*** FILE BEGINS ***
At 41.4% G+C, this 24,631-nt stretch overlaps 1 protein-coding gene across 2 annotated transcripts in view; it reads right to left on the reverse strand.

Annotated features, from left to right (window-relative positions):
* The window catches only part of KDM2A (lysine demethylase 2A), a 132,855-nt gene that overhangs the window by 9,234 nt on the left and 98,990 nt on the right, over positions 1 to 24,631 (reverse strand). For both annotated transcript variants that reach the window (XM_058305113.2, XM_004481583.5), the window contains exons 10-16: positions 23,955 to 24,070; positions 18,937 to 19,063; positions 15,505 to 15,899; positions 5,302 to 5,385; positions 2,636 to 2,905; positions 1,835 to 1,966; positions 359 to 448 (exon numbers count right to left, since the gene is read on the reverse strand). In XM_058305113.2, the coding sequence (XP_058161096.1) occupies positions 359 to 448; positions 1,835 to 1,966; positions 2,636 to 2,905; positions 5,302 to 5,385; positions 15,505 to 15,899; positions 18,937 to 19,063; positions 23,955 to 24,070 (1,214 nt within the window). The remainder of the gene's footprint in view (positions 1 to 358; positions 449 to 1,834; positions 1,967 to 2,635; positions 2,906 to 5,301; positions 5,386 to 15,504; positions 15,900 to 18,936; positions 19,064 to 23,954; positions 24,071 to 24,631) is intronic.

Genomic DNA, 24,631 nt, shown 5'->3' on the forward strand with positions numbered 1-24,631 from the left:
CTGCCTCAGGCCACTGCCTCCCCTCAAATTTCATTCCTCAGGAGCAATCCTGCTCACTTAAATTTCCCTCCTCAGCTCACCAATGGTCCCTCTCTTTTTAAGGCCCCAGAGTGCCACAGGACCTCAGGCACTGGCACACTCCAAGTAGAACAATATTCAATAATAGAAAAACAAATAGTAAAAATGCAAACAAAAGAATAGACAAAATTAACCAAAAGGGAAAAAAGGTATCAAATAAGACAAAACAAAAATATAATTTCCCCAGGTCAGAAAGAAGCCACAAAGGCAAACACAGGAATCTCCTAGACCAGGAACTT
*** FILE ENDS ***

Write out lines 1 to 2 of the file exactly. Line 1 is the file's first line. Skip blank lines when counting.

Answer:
At 41.4% G+C, this 24,631-nt stretch overlaps 1 protein-coding gene across 2 annotated transcripts in view; it reads right to left on the reverse strand.

Annotated features, from left to right (window-relative positions):